Recognition of emotion from subtle and non-stereotypical dynamic facial expressions in Huntington's disease

Neta Yitzhak*, Tanya Gurevich, Noit Inbar, Maya Lecker, Doron Atias, Hadasa Avramovich, Hillel Aviezer

*Corresponding author for this work

Research output: Contribution to journalArticlepeer-review

15 Scopus citations

Abstract

Emotion recognition deficits in Huntington's disease (HD) are well-established. However, most previous studies have measured emotion recognition using stereotypical and intense facial expressions, which are easily recognized and artificial in their appearance. By contrast, everyday expressions are often more challenging to recognize, as they are subtle and non-stereotypical. Therefore, previous studies may have inflated the performance of HD patients and it is difficult to generalize their results to facial expressions encountered in everyday social interactions. In the present study, we tested 21 symptomatic HD patients and 28 healthy controls with a traditional facial expression set, as well as a novel stimulus set which exhibits subtle and non-stereotypical facial expressions. While HD patients demonstrated poor emotion recognition in both sets, when tested with the novel, ecologically looking facial expressions, patients' performance declined to chance level. Intriguingly, patients' emotion recognition deficit was predicted only by the severity of their motor symptoms, not by their cognitive status. This suggests a possible mechanism for emotion recognition impairments in HD, in line with embodiment theories. From this point of view, poor motor control may affect patients' ability to subtly produce and simulate a perceived facial expression, which in turn may contribute to their impaired recognition.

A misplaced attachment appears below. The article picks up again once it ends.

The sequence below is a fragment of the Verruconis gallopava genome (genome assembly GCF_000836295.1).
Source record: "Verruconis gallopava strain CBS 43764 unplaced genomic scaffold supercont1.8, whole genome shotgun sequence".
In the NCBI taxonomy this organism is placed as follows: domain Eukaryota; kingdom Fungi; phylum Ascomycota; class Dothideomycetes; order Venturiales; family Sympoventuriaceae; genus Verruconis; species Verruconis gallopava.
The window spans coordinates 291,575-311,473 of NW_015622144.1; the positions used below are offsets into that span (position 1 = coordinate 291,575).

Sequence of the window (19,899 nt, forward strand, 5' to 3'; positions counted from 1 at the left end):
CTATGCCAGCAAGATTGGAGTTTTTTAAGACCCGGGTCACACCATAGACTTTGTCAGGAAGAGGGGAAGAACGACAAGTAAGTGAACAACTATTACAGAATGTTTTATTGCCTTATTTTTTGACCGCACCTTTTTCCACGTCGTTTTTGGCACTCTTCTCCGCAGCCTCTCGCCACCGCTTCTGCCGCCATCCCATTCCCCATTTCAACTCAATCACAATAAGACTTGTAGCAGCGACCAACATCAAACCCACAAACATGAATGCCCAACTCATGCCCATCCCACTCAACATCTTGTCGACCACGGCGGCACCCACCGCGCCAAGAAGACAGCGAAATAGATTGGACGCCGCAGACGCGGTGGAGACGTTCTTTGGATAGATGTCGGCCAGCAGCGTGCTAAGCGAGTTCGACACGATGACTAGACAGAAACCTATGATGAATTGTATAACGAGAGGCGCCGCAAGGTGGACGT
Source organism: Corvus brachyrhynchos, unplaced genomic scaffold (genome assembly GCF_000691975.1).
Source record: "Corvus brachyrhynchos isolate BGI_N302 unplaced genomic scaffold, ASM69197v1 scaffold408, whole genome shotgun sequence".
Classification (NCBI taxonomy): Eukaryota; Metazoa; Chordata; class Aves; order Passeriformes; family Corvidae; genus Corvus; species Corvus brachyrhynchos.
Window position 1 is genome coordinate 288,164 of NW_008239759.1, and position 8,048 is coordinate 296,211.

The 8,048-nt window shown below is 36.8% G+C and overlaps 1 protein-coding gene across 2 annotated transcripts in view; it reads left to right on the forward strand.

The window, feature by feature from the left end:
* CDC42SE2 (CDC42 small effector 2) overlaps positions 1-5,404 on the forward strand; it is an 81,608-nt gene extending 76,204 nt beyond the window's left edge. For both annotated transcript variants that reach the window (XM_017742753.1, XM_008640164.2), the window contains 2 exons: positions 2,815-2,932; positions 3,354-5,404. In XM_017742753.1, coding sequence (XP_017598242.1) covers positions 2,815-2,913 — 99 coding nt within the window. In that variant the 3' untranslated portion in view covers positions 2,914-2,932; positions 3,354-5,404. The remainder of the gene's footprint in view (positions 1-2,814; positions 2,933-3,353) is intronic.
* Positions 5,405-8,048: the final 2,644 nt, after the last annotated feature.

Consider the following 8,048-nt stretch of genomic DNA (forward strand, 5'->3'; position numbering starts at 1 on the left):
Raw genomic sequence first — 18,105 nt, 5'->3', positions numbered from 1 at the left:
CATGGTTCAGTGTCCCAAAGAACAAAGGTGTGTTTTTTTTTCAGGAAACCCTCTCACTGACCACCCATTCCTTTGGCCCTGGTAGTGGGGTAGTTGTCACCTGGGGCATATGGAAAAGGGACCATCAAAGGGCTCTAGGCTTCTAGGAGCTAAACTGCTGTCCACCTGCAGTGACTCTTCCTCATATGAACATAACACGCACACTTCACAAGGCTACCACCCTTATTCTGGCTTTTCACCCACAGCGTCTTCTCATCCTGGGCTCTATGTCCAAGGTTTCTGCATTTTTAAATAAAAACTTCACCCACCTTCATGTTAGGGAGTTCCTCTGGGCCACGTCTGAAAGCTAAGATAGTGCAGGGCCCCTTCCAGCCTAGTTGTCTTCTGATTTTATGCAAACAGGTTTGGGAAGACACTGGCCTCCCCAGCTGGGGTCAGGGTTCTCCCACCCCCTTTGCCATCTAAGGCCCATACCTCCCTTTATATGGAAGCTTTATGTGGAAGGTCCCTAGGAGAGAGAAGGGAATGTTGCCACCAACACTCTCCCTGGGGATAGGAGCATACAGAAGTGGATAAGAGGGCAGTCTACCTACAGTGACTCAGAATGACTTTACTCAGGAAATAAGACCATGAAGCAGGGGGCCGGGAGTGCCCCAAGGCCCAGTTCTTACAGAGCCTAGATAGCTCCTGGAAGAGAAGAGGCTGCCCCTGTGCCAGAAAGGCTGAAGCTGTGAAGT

Original languageAmerican English
Pages (from-to)343-354
Number of pages12
JournalCortex
Volume126
DOIs
StatePublished - May 2020

Bibliographical note

Publisher Copyright:
© 2020 Elsevier Ltd

Keywords

  • Dynamic facial expressions
  • Embodiment
  • Emotion recognition
  • Huntington's Disease
  • Subtle facial expressions

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